What? Not another one? Is there really room for another book about cocktails? Well, there certainly is when the author is Matt Whiley. Whiley has been one of the leading lights in the boom of the London cocktail scene, so much so that The Evening Standard counted him as one of the top 1000 most influential Londoners.
Whiley produces mind-blowingly creative cocktails and has founded several of London’s top cocktail bars, including Peg+Patriot, Purl London and Worship Street Whistling Shop. His latest, Scout, opened in Shoreditch earlier this year. As if all that didn’t keep him busy enough, he creates his own cordials, syrups, bitters, cocktails and spirits like Dog’s Nose Hop Gin. And he somehow found time to write this fascinating book giving his take on The Modern Cocktail and revealing some of his cocktail recipe secrets.
The book’s subtitle is Flavour + Innovation, which just about sums it up. Whiley reveals early on that his major influence is from chefs: ‘I am always influenced by the way they work with produce and the respect they have for it.’ He brings this across to the cocktail world in that his menus and recipes will change seasonally, and he also works with foraged ingredients so that what goes into his drinks is fresh, seasonal and local.
It’s always a pleasure to read someone who is both passionate and knowledgeable. There’s a fascinating section on understanding flavours, and flavour combinations, which will help anyone refine their palate. He reveals that at his Peg+Patriot bar they only stock two vodkas (Konik’s Tail and Aylesbury Duck): ‘overall vodka doesn’t range vastly so I don’t feel the need to stock any more.’
So who is the book aimed at? Apart from a professional audience, as surely every bartender in the world will be absorbed by what Whiley has to say, it’s very much for the person who likes making cocktails at home and wants to up their game by several notches.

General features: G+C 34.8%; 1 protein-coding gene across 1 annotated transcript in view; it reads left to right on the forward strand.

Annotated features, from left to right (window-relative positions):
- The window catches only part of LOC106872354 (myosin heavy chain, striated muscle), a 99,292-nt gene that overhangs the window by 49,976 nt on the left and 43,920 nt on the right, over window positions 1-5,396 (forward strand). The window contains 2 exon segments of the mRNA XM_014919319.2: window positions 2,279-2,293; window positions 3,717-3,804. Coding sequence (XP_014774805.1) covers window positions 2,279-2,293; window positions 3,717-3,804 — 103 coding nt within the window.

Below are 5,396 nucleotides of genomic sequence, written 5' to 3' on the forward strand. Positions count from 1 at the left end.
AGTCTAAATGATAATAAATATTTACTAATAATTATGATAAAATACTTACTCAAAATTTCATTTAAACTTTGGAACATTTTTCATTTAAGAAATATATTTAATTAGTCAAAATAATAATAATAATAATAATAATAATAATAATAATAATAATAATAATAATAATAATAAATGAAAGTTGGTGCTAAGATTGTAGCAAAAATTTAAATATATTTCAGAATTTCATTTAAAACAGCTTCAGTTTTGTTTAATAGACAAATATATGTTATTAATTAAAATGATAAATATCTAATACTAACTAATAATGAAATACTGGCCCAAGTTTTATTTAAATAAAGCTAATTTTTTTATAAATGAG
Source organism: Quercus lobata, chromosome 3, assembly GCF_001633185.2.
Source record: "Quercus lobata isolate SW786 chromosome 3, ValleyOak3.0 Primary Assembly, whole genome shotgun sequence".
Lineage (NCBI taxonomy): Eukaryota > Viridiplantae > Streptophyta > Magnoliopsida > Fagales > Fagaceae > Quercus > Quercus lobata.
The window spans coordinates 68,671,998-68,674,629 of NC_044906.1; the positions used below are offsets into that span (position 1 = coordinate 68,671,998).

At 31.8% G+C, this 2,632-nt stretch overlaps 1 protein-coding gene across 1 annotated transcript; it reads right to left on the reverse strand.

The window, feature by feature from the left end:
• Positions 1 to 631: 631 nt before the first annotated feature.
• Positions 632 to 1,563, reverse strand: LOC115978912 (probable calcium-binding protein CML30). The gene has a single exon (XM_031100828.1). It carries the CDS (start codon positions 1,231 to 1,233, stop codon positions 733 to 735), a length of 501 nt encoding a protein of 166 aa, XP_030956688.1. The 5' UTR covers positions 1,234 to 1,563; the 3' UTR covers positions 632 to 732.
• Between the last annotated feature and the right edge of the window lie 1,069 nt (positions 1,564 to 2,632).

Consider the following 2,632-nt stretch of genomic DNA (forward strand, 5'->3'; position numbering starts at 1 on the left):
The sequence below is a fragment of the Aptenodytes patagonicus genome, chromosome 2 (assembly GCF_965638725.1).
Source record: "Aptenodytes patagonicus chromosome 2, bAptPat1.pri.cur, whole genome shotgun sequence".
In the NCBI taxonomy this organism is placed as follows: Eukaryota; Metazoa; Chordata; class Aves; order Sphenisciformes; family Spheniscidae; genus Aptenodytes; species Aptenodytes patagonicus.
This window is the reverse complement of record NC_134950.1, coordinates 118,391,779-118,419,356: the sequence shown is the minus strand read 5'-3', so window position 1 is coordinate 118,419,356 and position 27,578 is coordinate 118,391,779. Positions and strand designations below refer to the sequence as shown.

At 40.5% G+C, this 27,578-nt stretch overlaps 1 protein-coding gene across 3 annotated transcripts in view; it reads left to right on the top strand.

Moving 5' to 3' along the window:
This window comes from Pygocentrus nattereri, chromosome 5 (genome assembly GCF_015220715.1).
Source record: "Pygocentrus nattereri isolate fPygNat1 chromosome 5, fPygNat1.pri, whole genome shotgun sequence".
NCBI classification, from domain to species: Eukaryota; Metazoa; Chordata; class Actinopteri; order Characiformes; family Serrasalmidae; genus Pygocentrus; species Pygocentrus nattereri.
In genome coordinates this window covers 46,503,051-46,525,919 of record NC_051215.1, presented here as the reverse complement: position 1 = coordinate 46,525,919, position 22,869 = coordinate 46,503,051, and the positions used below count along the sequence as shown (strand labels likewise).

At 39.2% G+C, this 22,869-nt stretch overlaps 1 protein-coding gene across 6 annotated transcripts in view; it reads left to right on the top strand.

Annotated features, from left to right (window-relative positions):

Whiley gives advice, for example, on what bitters you might want to stock at home, and there are two sections on cocktail equipment. One describes what he regards as a basic cocktail kit for the novice, while the other goes on to include ‘Equipment for the Enthusiast’. This includes items such as a rotary evaporator and a centrifuge – serious stuff, which will set you back several hundred quid!
The bulk of the book is made up of Whiley’s innovative recipes. This is no ordinary cocktail recipe book. Some of the recipes require you to make several ingredients yourself before you put everything together into the finished cocktail. They certainly make you admire even more the skills and know-how of a gifted mixologist.
To make Whiley’s TMF Bloody Mary, you first have to make his clarified spiced tomato mix, which is pretty straightforward, and then mix it with something that combines two of my favourite things: black pudding vodka! In fact Whiley’s recipe requires you to use three things (black pudding, vodka and pig’s blood) which seal in a vac bag and leave overnight in a water bath to cook everything through. This is when you then need a rotary evaporator to complete the process, and only then are you ready to make your Bloody Mary. But what a Bloody Mary!
Other cocktails require you to prepare ingredients such as burnt beetroot vodka, purple carrot vodka and fermented rhubarb. Well, remember that subtitle, Flavour + Innovation. That’s certainly what you get in this gorgeous book.